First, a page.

“Sorry for that. I won’t be around for a while.” Duran Duran’s early ‘90s power ballad was an unusual choice to score George “Captain Katanga” Harris laying down a hellacious beating on a disehevled former business associate in a London caf e, but the jarring tonal dissonance sticks with you long after the film is over – especially because you have no clue what this vagrant did to earn his whupping. It’s especially fun to watch a pre-Bond Daniel Craig appear so utterly powerless over a situation he clearly does not understand.
If you’re recruiting a team of badāsses for a dangerous mission, you might as well do it to the steroidal synth of Emerson, Lake and Palmer's “Touch and Go." You had to be a hardcore MTV viewer or listen to a really awful hard rock station circa 1986 to know this song, a poppy betrayal of Emerson, Lake and Palmer’s prog-rock roots. MacGruber himself, Will Forte, is a huge fan of this track and once accepted a bet that he would listen to this song and only this song for an entire year. Apparently he followed through, and his SNL colleagues let out a collective groan when this ditty dropped during a friends-and-family screening of the film.
Anachronistic music cues are for closers (take note, Taika Waititi), and French filmmaker Bertrand Bonello has proved time and again he knows how to close out a movie. This Moody Blues orchestral rock classic turns up near the end of the film , as the prostıtutes of the eponymous, turn-of-the-century brothel sway trancelike in each other’s arms. It’s an opium-induced reverie that gradually crescendos to a strange, tear-streaked catharsis. A few years later, Bonello boldly utilized Blondie’s “Call Me," inextricably linked to Richard Gere and Paul Schrader’s “American Gigolo," as a means of defiant release for a group of teenage terrorists.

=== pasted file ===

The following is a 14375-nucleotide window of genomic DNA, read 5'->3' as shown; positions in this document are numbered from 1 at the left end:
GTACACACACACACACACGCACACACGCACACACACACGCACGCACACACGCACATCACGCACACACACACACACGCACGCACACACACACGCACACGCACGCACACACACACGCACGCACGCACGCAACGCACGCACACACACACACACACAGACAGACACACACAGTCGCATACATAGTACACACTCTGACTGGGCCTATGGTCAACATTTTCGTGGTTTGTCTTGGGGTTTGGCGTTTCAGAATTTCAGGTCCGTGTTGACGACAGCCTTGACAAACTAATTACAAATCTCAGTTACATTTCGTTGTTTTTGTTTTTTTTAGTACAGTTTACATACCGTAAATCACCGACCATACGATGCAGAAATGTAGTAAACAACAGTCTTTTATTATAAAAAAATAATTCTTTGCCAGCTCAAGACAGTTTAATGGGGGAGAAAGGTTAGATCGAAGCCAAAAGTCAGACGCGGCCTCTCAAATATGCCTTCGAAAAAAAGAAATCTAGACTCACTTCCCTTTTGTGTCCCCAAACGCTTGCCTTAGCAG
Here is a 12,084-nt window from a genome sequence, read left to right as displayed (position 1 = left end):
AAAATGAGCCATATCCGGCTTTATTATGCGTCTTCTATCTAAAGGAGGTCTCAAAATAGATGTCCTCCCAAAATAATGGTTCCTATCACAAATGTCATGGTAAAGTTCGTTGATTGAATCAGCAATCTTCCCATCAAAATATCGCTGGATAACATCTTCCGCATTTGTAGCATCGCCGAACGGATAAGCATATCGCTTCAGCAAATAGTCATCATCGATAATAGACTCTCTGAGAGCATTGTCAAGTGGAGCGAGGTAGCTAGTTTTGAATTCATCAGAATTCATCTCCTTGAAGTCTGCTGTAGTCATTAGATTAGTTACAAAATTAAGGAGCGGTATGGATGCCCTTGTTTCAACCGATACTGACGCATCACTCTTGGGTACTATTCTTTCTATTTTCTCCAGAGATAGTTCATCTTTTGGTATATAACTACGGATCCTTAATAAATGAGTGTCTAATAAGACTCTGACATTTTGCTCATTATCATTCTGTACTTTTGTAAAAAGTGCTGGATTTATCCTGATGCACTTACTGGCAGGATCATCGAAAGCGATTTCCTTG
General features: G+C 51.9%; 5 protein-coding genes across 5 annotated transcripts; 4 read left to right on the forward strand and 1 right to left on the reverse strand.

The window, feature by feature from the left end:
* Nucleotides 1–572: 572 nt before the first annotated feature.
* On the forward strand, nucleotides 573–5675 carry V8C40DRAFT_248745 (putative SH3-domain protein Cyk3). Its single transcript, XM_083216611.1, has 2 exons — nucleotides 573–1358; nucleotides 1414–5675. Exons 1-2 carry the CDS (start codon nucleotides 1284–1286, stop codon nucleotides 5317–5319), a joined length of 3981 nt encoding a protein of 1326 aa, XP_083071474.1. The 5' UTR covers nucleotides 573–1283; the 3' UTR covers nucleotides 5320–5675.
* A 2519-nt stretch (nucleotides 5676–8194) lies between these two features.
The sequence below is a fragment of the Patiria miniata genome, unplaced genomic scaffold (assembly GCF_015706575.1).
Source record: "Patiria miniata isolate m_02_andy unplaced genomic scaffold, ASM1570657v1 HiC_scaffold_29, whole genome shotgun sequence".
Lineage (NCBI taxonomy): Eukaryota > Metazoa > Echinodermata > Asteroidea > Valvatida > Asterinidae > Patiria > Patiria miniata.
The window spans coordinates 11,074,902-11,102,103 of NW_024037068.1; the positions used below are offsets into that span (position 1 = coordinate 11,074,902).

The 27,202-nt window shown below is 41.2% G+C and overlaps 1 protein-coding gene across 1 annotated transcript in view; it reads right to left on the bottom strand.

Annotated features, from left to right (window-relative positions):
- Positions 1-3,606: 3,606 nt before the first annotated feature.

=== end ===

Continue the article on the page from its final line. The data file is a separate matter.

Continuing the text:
Olivier Assayas’ semi-autobiographical drama delves into the turbulent lives of French teenagers desperate for liberation in the dying light of the early 1970s counterculture. The film hits a rebellious fever pitch during a party in an abandoned house where a typical high school hangout literally catches fire as the kids go berserk to Alice Cooper’s “School’s Out” and Bob Dylan’s “Knockin’ on Heaven’s Door." But it all kicks off with a hypnotic double shot of Janis Joplin’s “Me and Bobby McGee” — which is as overplayed as a classic rock song gets. But Assayas and his cast make you feel like you’re hearing it for the first time.
How do you finish off one of the most emotionally wrenching coming-of-age movies ever made? Hard cut to black, and let Frank Zappa’s wistful guitar solo from the penultimate track of “Joe’s Garage” take it home. Given Zappa’s predilection for juvenile humor, wedding this unexpectedly moving piece of music to the denouement of a film about a couple of sex-crazed (to put it mildly) teenagers is a masterstroke.